Then there is the diversity aspect. With Diversity and Inclusion (D&I) a hot topic in the recruitment space, Euan explains that apprenticeships are able to solve the diversity piece as they can provide opportunities to school leavers from backgrounds which might not usually offer pathways into professional work. Euan is particularly passionate about this. Earlier in his career, he had a ten-week internship at investment bank Morgan Stanley which made him aware of inequalities in the employment world. “I was working with people who were all pretty much white, all middle-class, nearly all male, and they’d come from the same backgrounds. They had no divine right to be doing these jobs but the system was geared so only they could get them. I was very conscious of the fact that there were a lot of people that had access to opportunities and a lot of people who didn’t.”

 

As it stands, students from disadvantaged areas are more likely to drop-out, less likely to gain higher grades or find graduate employment compared to their peers. There is also a disconnect between some of the top universities and some of the least affluent areas. Access to education and work is something which WhiteHat are actively contributing to. “Half of the apprentices we have placed get free school meals, 65% are non-white British and seven per cent are from care leaver or refugee backgrounds,” Euan tells me. He earnestly believes that apprenticeships will help prevent hiring managers from recruiting carbon copies of their graduate selves.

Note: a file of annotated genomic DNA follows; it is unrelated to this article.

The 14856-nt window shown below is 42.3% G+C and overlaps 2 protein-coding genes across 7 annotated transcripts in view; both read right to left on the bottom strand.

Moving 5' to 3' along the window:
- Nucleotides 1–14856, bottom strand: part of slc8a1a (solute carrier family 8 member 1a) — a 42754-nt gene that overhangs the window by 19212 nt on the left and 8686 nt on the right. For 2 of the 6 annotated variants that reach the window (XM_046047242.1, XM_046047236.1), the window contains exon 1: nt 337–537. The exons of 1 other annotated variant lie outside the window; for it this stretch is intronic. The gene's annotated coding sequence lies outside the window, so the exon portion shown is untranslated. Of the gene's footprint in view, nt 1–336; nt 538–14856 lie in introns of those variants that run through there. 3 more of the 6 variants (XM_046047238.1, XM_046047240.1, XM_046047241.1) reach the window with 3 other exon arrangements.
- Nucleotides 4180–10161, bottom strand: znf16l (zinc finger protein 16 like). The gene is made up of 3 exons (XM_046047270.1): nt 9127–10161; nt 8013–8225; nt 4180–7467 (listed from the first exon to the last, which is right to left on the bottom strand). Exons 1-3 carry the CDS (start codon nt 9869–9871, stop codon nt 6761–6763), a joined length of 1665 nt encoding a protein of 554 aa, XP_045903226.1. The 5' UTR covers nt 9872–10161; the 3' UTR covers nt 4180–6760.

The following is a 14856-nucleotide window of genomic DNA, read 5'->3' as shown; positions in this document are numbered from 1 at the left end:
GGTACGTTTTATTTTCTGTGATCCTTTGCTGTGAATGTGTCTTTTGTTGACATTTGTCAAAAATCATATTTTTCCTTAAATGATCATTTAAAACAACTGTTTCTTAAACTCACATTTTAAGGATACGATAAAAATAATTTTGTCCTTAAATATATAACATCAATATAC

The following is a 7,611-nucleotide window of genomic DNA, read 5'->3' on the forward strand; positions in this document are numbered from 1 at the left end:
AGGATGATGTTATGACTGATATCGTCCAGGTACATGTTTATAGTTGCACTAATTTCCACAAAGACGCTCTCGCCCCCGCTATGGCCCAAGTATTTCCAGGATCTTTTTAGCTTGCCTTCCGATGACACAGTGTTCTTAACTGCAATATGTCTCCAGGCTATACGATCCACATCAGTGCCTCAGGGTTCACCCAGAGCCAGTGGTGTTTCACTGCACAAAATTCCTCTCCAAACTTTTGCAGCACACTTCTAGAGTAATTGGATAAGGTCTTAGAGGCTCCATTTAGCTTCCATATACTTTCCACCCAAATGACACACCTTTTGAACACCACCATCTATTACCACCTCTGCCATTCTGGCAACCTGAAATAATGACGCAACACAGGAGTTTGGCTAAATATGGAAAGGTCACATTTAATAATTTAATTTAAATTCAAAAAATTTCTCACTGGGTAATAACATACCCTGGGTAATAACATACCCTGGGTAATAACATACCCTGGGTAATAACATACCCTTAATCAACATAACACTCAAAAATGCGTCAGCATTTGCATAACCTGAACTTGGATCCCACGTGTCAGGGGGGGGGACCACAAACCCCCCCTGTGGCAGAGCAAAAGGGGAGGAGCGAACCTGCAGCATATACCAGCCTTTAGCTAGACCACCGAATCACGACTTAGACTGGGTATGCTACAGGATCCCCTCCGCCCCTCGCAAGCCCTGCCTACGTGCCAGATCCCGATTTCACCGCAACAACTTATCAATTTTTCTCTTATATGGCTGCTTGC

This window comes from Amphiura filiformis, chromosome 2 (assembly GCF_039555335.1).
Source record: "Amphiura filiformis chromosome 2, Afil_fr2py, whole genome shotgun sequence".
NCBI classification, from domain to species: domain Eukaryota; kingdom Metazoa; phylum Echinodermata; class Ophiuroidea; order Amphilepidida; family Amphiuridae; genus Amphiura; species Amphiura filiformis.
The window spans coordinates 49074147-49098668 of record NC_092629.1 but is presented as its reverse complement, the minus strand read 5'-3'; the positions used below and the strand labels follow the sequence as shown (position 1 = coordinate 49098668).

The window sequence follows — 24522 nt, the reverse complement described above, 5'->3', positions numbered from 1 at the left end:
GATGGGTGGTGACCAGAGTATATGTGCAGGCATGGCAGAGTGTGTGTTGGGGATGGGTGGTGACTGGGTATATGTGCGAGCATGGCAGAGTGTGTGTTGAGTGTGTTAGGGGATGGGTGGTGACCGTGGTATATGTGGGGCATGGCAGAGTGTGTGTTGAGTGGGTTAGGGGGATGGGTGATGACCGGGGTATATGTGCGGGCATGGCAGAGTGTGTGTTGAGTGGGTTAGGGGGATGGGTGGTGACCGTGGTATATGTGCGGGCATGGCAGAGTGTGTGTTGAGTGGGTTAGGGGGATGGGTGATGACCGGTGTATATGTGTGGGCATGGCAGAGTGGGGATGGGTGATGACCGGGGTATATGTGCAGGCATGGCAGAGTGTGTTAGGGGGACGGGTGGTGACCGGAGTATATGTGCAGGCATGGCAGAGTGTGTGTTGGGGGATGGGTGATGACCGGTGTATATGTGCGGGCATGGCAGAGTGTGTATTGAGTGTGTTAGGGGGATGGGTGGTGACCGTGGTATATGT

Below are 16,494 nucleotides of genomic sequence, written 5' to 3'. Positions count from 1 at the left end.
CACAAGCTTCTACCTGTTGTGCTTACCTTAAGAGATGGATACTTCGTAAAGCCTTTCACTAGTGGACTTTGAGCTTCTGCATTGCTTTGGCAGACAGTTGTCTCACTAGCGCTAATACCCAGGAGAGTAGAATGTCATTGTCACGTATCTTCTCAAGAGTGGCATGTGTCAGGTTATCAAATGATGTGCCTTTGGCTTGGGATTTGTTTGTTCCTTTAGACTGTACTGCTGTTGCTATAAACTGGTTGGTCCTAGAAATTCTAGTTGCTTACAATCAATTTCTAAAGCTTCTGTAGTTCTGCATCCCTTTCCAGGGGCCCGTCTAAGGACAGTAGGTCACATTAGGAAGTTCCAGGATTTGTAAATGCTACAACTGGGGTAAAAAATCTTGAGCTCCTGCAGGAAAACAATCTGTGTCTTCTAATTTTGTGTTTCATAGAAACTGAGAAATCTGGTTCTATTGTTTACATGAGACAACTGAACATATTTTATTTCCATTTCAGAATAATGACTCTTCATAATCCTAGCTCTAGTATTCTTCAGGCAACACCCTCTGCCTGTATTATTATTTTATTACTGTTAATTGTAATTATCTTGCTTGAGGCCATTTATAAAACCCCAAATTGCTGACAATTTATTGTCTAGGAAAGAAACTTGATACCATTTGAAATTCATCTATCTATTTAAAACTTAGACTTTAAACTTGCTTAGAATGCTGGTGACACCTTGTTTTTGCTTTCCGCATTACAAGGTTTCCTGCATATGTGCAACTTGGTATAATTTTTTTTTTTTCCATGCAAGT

It would be easy to say that Euan’s outlook on university differs from his father’s but that too easily dismisses the different environments they are operating in. Both, on the face of it, believe that the educative route they were, or are currently, pushing – be it apprenticeships or university – is a good way to improve access to employment for those from diverse backgrounds, as well as providing better skills for employers. Both believe in some form of higher education. It’s just that in the current employment environment, Euan believes that apprenticeships are able to create better opportunities for school leavers than universities can. “I think the problem was that at the time [when Tony was Prime Minister] there was this idea that when people go to university, they are going to get access to better opportunities and therefore hopefully, they can deliver better outcomes for them.”